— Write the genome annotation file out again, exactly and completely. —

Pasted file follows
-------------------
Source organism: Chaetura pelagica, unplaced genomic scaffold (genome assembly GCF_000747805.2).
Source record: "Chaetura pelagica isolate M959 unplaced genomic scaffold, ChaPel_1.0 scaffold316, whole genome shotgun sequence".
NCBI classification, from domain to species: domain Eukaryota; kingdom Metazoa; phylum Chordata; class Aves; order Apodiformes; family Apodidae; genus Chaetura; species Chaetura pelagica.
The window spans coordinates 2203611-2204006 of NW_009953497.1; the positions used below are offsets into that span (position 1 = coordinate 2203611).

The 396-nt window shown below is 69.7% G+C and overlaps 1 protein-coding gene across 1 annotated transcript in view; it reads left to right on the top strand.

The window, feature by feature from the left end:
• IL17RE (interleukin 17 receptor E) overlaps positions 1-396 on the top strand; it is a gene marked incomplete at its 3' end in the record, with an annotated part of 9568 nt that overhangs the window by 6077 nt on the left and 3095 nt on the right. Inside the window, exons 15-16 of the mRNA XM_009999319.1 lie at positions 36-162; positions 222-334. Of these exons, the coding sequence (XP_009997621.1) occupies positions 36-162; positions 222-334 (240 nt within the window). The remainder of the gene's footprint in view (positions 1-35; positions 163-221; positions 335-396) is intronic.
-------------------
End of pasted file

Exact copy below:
Source organism: Chaetura pelagica, unplaced genomic scaffold (genome assembly GCF_000747805.2).
Source record: "Chaetura pelagica isolate M959 unplaced genomic scaffold, ChaPel_1.0 scaffold316, whole genome shotgun sequence".
NCBI classification, from domain to species: domain Eukaryota; kingdom Metazoa; phylum Chordata; class Aves; order Apodiformes; family Apodidae; genus Chaetura; species Chaetura pelagica.
The window spans coordinates 2203611-2204006 of NW_009953497.1; the positions used below are offsets into that span (position 1 = coordinate 2203611).

The 396-nt window shown below is 69.7% G+C and overlaps 1 protein-coding gene across 1 annotated transcript in view; it reads left to right on the top strand.

The window, feature by feature from the left end:
• IL17RE (interleukin 17 receptor E) overlaps positions 1-396 on the top strand; it is a gene marked incomplete at its 3' end in the record, with an annotated part of 9568 nt that overhangs the window by 6077 nt on the left and 3095 nt on the right. Inside the window, exons 15-16 of the mRNA XM_009999319.1 lie at positions 36-162; positions 222-334. Of these exons, the coding sequence (XP_009997621.1) occupies positions 36-162; positions 222-334 (240 nt within the window). The remainder of the gene's footprint in view (positions 1-35; positions 163-221; positions 335-396) is intronic.